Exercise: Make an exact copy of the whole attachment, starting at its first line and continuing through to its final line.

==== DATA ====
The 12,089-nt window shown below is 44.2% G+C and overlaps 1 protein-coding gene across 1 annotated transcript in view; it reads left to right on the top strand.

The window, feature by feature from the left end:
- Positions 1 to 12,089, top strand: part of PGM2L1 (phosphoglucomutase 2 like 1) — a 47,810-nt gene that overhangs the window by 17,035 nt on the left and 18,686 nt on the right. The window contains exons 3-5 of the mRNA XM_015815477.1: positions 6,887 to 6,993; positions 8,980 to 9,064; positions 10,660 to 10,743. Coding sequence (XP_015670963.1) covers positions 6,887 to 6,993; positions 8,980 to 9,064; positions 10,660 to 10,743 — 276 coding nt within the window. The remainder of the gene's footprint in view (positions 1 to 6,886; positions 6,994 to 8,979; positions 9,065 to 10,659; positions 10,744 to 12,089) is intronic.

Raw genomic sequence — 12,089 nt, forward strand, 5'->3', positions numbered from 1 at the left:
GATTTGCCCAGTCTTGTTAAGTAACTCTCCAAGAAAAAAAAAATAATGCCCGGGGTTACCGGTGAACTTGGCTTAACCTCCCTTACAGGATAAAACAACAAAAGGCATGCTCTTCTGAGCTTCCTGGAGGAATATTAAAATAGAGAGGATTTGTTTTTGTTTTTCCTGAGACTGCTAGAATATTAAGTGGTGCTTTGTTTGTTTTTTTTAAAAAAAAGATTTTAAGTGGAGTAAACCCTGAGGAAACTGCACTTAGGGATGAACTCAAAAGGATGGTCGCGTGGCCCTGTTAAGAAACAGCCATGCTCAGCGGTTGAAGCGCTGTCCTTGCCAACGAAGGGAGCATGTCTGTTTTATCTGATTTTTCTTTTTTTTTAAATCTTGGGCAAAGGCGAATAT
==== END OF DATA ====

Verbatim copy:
The 12,089-nt window shown below is 44.2% G+C and overlaps 1 protein-coding gene across 1 annotated transcript in view; it reads left to right on the top strand.

The window, feature by feature from the left end:
- Positions 1 to 12,089, top strand: part of PGM2L1 (phosphoglucomutase 2 like 1) — a 47,810-nt gene that overhangs the window by 17,035 nt on the left and 18,686 nt on the right. The window contains exons 3-5 of the mRNA XM_015815477.1: positions 6,887 to 6,993; positions 8,980 to 9,064; positions 10,660 to 10,743. Coding sequence (XP_015670963.1) covers positions 6,887 to 6,993; positions 8,980 to 9,064; positions 10,660 to 10,743 — 276 coding nt within the window. The remainder of the gene's footprint in view (positions 1 to 6,886; positions 6,994 to 8,979; positions 9,065 to 10,659; positions 10,744 to 12,089) is intronic.

Raw genomic sequence — 12,089 nt, forward strand, 5'->3', positions numbered from 1 at the left:
GATTTGCCCAGTCTTGTTAAGTAACTCTCCAAGAAAAAAAAAATAATGCCCGGGGTTACCGGTGAACTTGGCTTAACCTCCCTTACAGGATAAAACAACAAAAGGCATGCTCTTCTGAGCTTCCTGGAGGAATATTAAAATAGAGAGGATTTGTTTTTGTTTTTCCTGAGACTGCTAGAATATTAAGTGGTGCTTTGTTTGTTTTTTTTAAAAAAAAGATTTTAAGTGGAGTAAACCCTGAGGAAACTGCACTTAGGGATGAACTCAAAAGGATGGTCGCGTGGCCCTGTTAAGAAACAGCCATGCTCAGCGGTTGAAGCGCTGTCCTTGCCAACGAAGGGAGCATGTCTGTTTTATCTGATTTTTCTTTTTTTTTAAATCTTGGGCAAAGGCGAATAT